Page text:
- Dec 14, 2019
In a 5-4 decision June 26, the U.S. Supreme Court upheld President Donald Trump’s travel ban on people entering the U.S. from some Muslim-majority countries, saying the president’s action was within his power.
An interfaith group is arguing that Trump’s March 6 executive order imposing a travel ban from six countries is “anathema” to the core tenet of religious tolerance that they share. They say the order “selectively targeted” six Muslim-majority nations cited in State Department reports on terrorism but excluded at least two Christian-majority nations — Venezuela and the Philippines — that meet the same criteria applied to the Muslim countries.
In June, the Supreme Court said in a provisional ruling that Trump’s “travel ban” can be enforced pending arguments scheduled before the court in October. The justices also said the ban should not apply to visitors who have a “bona fide relationship” with organizations or people including those with close family ties or a job offer. Since June, there has been a debate about what constitutes “close ties.”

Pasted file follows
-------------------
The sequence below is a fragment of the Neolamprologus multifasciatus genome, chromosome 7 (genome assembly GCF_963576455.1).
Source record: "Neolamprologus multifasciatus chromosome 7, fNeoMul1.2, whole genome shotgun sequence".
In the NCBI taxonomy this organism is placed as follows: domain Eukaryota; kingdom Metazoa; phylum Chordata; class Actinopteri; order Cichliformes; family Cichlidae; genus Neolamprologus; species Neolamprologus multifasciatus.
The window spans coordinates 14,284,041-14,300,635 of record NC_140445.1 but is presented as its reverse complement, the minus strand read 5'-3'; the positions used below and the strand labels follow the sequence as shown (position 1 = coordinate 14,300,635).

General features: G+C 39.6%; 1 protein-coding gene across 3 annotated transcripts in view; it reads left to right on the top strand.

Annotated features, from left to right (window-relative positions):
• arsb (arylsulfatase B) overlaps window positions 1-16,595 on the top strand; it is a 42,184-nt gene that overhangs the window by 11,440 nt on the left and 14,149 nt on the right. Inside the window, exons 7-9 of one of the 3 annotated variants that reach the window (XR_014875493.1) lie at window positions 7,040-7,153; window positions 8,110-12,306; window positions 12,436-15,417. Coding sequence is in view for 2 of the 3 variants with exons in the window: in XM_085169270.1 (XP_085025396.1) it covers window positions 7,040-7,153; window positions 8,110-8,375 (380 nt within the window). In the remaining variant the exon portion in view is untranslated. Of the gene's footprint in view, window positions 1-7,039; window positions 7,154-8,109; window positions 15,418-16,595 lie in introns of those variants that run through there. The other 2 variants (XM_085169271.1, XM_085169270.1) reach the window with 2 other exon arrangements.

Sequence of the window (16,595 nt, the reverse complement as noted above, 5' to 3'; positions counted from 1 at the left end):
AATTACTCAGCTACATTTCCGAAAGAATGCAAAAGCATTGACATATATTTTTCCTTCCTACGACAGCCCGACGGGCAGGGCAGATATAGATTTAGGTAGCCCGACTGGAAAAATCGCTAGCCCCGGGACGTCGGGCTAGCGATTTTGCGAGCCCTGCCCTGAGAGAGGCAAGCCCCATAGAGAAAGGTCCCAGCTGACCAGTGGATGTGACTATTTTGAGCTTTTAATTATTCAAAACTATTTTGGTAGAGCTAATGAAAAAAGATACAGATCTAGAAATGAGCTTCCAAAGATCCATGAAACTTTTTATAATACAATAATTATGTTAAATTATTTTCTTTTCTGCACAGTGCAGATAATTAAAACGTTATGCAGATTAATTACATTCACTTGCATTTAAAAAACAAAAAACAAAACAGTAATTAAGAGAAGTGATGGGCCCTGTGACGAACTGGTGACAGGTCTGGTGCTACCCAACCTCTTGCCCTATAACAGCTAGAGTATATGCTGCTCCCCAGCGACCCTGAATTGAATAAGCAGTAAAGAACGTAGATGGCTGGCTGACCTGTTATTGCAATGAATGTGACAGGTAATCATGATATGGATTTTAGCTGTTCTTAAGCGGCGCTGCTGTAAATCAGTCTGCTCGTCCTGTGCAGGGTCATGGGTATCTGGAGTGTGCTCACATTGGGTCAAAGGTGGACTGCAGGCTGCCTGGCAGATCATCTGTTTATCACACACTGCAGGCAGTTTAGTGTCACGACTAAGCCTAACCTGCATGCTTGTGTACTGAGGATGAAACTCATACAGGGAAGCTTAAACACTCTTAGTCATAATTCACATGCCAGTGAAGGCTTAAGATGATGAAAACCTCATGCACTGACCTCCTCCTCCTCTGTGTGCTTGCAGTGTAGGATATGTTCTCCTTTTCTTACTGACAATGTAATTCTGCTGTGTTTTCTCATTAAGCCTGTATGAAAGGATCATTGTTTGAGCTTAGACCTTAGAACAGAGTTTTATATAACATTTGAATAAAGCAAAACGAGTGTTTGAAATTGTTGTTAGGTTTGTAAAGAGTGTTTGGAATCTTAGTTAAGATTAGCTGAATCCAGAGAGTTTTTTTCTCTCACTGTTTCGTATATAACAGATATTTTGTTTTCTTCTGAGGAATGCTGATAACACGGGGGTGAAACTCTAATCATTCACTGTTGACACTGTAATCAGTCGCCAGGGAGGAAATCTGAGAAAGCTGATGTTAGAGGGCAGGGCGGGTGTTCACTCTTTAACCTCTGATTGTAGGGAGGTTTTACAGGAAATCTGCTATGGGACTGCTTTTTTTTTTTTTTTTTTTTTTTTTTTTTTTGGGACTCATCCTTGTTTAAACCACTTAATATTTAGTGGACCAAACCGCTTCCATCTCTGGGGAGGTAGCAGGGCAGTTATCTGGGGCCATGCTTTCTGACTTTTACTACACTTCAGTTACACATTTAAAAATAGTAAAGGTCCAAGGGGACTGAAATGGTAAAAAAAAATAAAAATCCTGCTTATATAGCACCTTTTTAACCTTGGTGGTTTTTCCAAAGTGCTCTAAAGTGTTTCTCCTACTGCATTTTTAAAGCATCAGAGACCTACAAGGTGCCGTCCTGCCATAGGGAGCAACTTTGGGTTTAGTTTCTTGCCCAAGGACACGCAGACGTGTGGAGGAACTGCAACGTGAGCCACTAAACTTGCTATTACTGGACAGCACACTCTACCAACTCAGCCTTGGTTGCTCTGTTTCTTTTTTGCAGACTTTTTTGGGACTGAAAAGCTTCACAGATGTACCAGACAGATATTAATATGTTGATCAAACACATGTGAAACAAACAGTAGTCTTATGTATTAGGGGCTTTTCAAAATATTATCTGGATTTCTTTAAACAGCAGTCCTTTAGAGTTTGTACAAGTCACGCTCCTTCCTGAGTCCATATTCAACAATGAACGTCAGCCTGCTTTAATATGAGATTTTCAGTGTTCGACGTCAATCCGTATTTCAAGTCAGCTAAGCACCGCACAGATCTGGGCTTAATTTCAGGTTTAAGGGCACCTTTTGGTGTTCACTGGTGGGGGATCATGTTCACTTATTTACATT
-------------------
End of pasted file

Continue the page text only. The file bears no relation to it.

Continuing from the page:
The cap on refugees of 50,000 that the Trump administration set has been reached, though with a new order by a federal judge in place more may arrive. This low number has been challenged by Catholic and Lutheran leaders who work to resettle immigrants and refugees and are deeply troubled by the administration’s efforts to ban people.
The Supreme Court announced June 26 it would temporarily allow the Trump administration’s plan to ban refugees from six majority-Muslim countries, unless those refugees had “bona fide” relationships with parties in the United States, meaning certain family members, employees or universities. In a statement, Jesuit Refugee Service USA said the administration, with its actions, was preventing the reunification of some families.
Immigration advocates say rules issued by the Trump Administration on enforcement of a Supreme Court ruling on the so-called “travel ban” from 6 majority-Muslim countries will create the same suffering that families endured before federal judges originally issued injunctions against the ban.